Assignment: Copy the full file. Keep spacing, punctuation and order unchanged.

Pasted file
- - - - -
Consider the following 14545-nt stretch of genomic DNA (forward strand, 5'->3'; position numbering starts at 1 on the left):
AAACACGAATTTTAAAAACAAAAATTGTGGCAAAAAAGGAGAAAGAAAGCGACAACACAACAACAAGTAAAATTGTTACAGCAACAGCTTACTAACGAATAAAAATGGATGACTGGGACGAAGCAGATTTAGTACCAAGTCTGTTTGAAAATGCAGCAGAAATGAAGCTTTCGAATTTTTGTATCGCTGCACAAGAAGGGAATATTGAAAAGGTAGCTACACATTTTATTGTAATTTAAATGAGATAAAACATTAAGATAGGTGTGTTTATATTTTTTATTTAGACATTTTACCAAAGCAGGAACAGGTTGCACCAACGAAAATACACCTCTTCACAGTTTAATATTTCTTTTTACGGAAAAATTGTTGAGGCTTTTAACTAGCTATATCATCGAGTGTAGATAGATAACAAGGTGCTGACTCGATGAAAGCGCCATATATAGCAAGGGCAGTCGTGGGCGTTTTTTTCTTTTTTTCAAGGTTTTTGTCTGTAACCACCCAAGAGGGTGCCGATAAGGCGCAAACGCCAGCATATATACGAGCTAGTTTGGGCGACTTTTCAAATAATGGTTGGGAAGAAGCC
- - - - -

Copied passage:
Consider the following 14545-nt stretch of genomic DNA (forward strand, 5'->3'; position numbering starts at 1 on the left):
AAACACGAATTTTAAAAACAAAAATTGTGGCAAAAAAGGAGAAAGAAAGCGACAACACAACAACAAGTAAAATTGTTACAGCAACAGCTTACTAACGAATAAAAATGGATGACTGGGACGAAGCAGATTTAGTACCAAGTCTGTTTGAAAATGCAGCAGAAATGAAGCTTTCGAATTTTTGTATCGCTGCACAAGAAGGGAATATTGAAAAGGTAGCTACACATTTTATTGTAATTTAAATGAGATAAAACATTAAGATAGGTGTGTTTATATTTTTTATTTAGACATTTTACCAAAGCAGGAACAGGTTGCACCAACGAAAATACACCTCTTCACAGTTTAATATTTCTTTTTACGGAAAAATTGTTGAGGCTTTTAACTAGCTATATCATCGAGTGTAGATAGATAACAAGGTGCTGACTCGATGAAAGCGCCATATATAGCAAGGGCAGTCGTGGGCGTTTTTTTCTTTTTTTCAAGGTTTTTGTCTGTAACCACCCAAGAGGGTGCCGATAAGGCGCAAACGCCAGCATATATACGAGCTAGTTTGGGCGACTTTTCAAATAATGGTTGGGAAGAAGCC